For Immediate Release
Washington DC: (202) 462-1177
San Francisco: (415) 255-9221
L’Oreal Commits to End Role in Deforestation
Greenpeace urges L'Oreal to implement policy without delay
WASHINGTON - L’Oreal, the world’s largest beauty and cosmetics company, has committed to remove forest destruction from its products by 2020. Greenpeace expects other companies to follow with more ambitious timelines.
“In a win for consumers around the world, L’Oreal has committed to ending its role in forest destruction. Thousands of people in Indonesia and around the world who have signed up demanding forest-friendly products will be turning their eyes to companies such as P&G, the producer of Heads & Shoulders, and Colgate Palmolive to guarantee that they too are not peddling dirty palm oil from forest destruction,” said Bustar Maitar, head of the Indonesia Forest Campaign at Greenpeace International.
L’Oreal now joins Nestle, Unilever and Ferrero, which have committed to No Deforestation policies. Other palm oil giants are starting to move too, with the largest palm oil trader in the world, Wilmar International, committing to a No Deforestation policy late last year due to public pressure from NGOs and consumers.
“While L'Oreal' and Unilever's No Deforestation commitments send a strong signal to the sector, they still allow their suppliers six more years to clear forests. With global warming and rapid biodiversity loss, we urge these companies to guarantee consumers that their products will be free from forest destruction before their 2020 deadline,” said Bustar.
Committing to a policy is just the first step to guaranteeing consumers are not made part of forest destruction through the products they consume daily. Greenpeace will continue to push L’Oreal and other companies in Greenpeace’s Tiger Challenge to take their policies from words to action.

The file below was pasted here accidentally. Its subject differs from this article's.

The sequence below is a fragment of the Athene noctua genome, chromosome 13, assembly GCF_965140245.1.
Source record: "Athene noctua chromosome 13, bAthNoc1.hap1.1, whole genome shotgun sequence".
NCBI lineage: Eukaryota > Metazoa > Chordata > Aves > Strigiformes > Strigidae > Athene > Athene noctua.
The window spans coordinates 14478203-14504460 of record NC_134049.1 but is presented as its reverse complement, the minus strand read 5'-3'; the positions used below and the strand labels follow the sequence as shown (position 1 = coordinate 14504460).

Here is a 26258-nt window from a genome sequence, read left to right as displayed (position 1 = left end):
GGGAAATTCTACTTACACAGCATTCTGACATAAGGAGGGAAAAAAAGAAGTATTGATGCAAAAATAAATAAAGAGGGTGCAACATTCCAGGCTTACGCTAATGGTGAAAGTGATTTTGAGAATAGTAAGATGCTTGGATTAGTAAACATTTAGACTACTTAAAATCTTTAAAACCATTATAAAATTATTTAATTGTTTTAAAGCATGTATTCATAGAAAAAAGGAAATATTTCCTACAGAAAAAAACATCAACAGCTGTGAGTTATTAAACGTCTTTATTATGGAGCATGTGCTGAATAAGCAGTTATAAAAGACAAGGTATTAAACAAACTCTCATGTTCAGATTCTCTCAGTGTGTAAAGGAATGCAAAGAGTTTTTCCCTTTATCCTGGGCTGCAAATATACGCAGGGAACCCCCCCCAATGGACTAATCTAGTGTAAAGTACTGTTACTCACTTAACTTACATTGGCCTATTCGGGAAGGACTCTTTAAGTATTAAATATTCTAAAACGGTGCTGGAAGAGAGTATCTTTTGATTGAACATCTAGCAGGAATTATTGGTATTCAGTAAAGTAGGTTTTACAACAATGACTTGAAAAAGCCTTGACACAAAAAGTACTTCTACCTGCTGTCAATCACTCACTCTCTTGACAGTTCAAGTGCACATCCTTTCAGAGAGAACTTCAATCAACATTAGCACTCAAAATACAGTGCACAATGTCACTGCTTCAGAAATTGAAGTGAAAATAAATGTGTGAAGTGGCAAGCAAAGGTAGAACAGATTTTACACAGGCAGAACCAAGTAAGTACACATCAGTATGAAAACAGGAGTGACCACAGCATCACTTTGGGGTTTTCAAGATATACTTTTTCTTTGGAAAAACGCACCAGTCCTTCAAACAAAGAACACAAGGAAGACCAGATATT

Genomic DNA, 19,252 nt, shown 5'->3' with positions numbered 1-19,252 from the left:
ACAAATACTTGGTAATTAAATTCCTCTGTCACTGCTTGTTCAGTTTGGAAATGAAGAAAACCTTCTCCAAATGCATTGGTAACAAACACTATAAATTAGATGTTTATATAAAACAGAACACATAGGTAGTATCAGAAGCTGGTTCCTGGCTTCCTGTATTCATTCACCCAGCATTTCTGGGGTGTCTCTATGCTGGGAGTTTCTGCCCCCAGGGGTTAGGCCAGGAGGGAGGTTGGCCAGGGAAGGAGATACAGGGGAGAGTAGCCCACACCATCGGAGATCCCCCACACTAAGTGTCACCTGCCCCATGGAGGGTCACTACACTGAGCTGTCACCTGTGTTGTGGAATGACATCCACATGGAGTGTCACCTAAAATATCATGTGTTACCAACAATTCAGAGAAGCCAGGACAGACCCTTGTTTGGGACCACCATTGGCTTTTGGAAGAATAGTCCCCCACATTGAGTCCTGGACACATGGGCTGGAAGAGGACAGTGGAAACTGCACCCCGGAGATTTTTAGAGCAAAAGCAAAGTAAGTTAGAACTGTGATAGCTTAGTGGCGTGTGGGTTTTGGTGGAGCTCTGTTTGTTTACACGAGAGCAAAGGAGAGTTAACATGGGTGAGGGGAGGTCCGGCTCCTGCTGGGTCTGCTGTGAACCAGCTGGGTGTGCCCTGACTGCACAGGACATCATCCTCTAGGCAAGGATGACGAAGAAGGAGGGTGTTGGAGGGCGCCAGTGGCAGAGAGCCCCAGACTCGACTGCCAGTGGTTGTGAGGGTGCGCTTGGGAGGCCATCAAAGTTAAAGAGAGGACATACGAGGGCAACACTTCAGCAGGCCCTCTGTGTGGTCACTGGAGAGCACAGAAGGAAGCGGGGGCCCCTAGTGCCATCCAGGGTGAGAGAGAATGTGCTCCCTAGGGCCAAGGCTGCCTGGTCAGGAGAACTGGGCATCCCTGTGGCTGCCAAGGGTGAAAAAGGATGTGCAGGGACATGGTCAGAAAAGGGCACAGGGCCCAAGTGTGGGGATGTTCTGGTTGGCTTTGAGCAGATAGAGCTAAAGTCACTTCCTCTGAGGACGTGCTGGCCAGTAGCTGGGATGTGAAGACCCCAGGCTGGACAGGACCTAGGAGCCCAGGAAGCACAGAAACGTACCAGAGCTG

The palm oil sector is the greatest single cause of deforestation in Indonesia. Ministry of Forestry maps show that Indonesia is losing some 620,000ha of rainforest every year (an area greater than the size of Brunei), and is pushing iconic species such as the as few as 400 Sumatran Tiger to the edge of extinction. Palm oil’s expansion into New Guinea and Africa is already threatening forests, sparking controversy and conflict with local communities.
Note to editors:
1. Greenpeace International has revealed how companies sourcing policies expose consumers to forest destruction in the Tiger Challenge: www.greenpeace.org/tigerchallenge
2. L’Oreal’s commitment can be seen here: http://www.loreal.com/news/loreal-committed-to-0-deforestation-by-2020.aspx
Tristan Tremschnig, Communications Coordinator Indonesia Forests, Greenpeace International, mob: +62 812 953 893 69, email: email@example.com
This is the world we live in. This is the world we cover.
Because of people like you, another world is possible. There are many battles to be won, but we will battle them together—all of us. Common Dreams is not your normal news site. We don't survive on clicks. We don't want advertising dollars. We want the world to be a better place. But we can't do it alone. It doesn't work that way. We need you. If you can help today—because every gift of every size matters—please do. Without Your Support We Simply Don't Exist.
Independent campaigning organization that uses non-violent, creative confrontation to expose global environmental problems, and to force solutions that are essential to a green and peaceful future.